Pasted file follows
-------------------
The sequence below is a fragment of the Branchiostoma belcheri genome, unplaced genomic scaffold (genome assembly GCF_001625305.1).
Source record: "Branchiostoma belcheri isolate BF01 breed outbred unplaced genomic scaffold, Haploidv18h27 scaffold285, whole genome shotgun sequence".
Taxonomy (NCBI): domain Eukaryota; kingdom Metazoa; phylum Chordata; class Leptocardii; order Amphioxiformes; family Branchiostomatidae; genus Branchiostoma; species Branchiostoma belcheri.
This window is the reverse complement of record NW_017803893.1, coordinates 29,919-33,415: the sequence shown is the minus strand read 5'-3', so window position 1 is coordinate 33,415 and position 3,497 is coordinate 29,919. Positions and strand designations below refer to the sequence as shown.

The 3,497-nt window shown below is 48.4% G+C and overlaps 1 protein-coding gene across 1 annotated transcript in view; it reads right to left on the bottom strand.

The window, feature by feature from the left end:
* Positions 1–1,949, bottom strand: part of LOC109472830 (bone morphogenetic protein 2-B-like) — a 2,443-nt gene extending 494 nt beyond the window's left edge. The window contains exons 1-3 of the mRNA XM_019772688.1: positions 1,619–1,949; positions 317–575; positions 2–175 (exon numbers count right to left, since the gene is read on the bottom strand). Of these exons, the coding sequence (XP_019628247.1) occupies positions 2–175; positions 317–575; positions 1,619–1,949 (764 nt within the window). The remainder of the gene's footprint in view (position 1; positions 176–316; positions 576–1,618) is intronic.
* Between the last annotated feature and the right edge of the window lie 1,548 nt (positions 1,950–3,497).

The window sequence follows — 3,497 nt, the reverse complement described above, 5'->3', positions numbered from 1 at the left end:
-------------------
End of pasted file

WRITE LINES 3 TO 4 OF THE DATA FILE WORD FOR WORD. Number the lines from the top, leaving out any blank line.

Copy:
Taxonomy (NCBI): domain Eukaryota; kingdom Metazoa; phylum Chordata; class Leptocardii; order Amphioxiformes; family Branchiostomatidae; genus Branchiostoma; species Branchiostoma belcheri.
This window is the reverse complement of record NW_017803893.1, coordinates 29,919-33,415: the sequence shown is the minus strand read 5'-3', so window position 1 is coordinate 33,415 and position 3,497 is coordinate 29,919. Positions and strand designations below refer to the sequence as shown.